THE MEXICAN SITUATION.
[To Tar Emma Or roe "Memo.")
Sia,—Mexico is a federated Republics of twenty and more independent self-governing States. Its Constitution is, to a large extent, modelled on that of the United States, and I believe that the Governments of its constituent States are similar to those which prevail in the States of the American Union. Its dark-skinned population of more than fifteen millions is in large part composed of the descendants of the Aztecs, with a strong admixture of the blood of their Spanish conquerors, and Spanish is their language. There are also some Indians and (if my memory serves me correctly) about fifty thousand foreigners, largely American citizens and British subjects, who went to the country, it may be paren- thetically remarked, staking their lives and property on the chances of their ability to reap very large rewards from the venture and with full knowledge of the character of the people among whom they were going to live. A civil war, waged with an atrocity which is not unknown even among Europeans (as witness the recent Balkan hostilities) is in progress, in which certain States in the northerly part of the country are arrayed against the de facto Federal Government, which has control in the central and southerly portion,. The lives and property of the natives and of the foreigners are jeopardized by these con- ditions, and by the bloodthirsty character of the combatants and their tendency to loot. (I observe that the revolting States of the North are styled " rebels"—a term which was applied to the people of the seceding States of the South in the American Civil War.) It is obviously desirable that these terrible conditions shell terminate as speedily as possible. It was equally obvious that the American Civil War ought to have come to an end quickly. But it lasted four years, and incidentally involved the loss of two hundred thousand lives and probably one thousand millions of property. During the recent Balkan wars many Americans wondered that the " Con. cert of Europe" was not equal to the task of compelling a termination of its horrors long before they came to an end, but it was apparently able to do nothing in applying force except to bundle little Montenegro out of Scutari by means of an international fleet, commanded by an English Admiral. It is now suggested that the American Government shall at once set its armies in motion for the purpose of bringing about peace and good order in Mexico, with the result, so ably set forth in the Spectator (January 3rd, 1914), that later on "several States of the North [of Mexico] will be admitted as new States into the American Union," a result which indeed is inevitable if " government with the consent of the governed" is to continue to be the fundamental basis of the American system. That is to say, Americans must anticipate as the result of armed interference in the affairs of Mexico at this time the ultimate addition to their Federal Senate (now consisting of ninety-six members) of two Senators from each of the Mexican States which may succeed in obtaining admission to the Union. That is a result which the leaders of all political parties in America would regard with apprehension so grave as to justify their strenuous opposition to it.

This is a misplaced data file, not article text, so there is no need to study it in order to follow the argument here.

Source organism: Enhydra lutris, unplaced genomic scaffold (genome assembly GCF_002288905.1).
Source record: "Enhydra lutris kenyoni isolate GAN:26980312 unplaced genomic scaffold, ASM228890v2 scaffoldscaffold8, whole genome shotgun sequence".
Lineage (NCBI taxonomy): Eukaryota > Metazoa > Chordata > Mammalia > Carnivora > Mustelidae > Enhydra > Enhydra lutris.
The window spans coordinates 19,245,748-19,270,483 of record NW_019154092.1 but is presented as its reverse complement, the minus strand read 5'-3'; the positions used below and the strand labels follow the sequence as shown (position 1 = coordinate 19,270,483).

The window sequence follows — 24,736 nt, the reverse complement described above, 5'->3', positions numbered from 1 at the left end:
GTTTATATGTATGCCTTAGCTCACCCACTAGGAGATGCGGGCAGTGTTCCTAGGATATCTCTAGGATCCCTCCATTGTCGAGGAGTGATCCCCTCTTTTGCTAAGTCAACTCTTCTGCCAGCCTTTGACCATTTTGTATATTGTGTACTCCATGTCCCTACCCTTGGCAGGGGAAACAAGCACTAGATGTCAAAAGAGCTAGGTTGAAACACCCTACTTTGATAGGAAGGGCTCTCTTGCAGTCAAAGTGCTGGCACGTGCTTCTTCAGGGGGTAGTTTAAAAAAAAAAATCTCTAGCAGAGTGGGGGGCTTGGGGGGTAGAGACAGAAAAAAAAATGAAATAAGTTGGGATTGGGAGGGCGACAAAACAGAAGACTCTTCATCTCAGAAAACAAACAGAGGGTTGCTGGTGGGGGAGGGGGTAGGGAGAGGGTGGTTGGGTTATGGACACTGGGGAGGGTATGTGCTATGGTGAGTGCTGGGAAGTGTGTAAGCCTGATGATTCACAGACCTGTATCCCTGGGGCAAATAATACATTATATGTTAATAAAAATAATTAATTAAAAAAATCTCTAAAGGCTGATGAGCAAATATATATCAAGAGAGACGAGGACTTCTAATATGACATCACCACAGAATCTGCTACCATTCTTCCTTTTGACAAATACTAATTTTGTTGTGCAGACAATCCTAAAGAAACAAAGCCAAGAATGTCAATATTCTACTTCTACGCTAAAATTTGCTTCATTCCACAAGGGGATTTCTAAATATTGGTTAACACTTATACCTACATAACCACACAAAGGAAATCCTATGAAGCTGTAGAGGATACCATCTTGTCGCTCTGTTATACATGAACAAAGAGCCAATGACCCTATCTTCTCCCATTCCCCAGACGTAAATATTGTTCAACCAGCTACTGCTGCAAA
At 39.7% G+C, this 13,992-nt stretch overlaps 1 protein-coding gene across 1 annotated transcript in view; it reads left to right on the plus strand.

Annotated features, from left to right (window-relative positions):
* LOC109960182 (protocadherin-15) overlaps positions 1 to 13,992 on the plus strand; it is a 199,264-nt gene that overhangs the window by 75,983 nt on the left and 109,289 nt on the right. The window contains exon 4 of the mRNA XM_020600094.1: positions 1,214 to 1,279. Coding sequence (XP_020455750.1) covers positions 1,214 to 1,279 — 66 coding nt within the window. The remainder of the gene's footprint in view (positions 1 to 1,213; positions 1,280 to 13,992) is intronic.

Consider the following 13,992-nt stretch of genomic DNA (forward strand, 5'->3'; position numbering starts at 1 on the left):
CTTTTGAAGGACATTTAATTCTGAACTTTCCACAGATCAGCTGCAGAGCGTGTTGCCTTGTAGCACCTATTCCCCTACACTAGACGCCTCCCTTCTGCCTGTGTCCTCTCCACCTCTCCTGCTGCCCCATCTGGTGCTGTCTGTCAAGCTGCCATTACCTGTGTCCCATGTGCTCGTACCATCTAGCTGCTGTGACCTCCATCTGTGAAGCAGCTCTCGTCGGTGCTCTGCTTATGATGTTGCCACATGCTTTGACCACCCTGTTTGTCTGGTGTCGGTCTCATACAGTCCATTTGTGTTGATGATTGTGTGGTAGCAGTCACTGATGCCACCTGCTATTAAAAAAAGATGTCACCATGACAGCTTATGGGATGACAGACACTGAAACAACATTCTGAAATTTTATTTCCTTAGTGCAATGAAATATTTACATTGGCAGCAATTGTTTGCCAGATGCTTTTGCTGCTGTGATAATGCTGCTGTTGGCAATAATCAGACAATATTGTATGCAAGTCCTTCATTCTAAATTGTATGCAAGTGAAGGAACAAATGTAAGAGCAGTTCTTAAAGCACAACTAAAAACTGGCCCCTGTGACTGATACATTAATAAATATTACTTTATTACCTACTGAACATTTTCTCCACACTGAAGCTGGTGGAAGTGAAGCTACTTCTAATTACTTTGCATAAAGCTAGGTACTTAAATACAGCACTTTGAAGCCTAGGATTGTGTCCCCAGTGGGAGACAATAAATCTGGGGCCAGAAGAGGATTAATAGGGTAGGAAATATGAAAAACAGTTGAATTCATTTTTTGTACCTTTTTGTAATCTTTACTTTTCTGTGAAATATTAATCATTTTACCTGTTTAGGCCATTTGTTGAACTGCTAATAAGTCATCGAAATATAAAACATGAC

It is gratifying to note that the Spectator believes that the combatants in Mexico are becoming exhausted, and I think it may be assumed that when exhaustion is complete President Wilson will, in an appropriate manner, give such assistance as lies in his power to the pacification of the country without undue interference in its domestic affairs. He may consider this to be his duty as a corollary to the Monroe Doctrine and in the interests of humanity. But I cannot believe that in the discharge of it be will disregard that other and higher duty to his country and to the race to which be belongs—the duty, that is, of preserving for posterity intact, in so far as it lies in his power to do so, the great Anglo-Saxon traditions of liberty, political equality, and justice uncontaminated by alien influence, be it Aztec or Spanish or other. Despite the difficult problems growing out of the enormous immigration of Italian, Slav, Armenian, and other ignorant peasantry, the several States of the Union are still represented in the Federal Senate by such men as Lodge of Massachusetts, Root and O'Gorman of New York, Bacon and Hoke Smith of Georgia (three of the original thirteen English colonies), by Charles S. Thomas of Colorado, and by Gore and Owen of the recently admitted State of Oklahoma, not to speak of many ethers who are
better known in America than in England. And Woodrow Wilson (successor to William Howard Taft) is President. The names indicate the stock from which their possessors derive their origin. Their colleagues in. the Senate and in the Vice-Presidency have names similarly derived. Perhaps I ought to add, in conclusion, that a large body of enlightened opinion in America was very much opposed to the acquisition of the Philippines from Spain after the Cuban War for the reasons outlined herein, which militate against the annexation of any part of Mexico. That blunder is not likely to be repeated. The "College President" knows how to learn a
lesson as well as to teach it.—I am, Sir, 3m., S. R. H.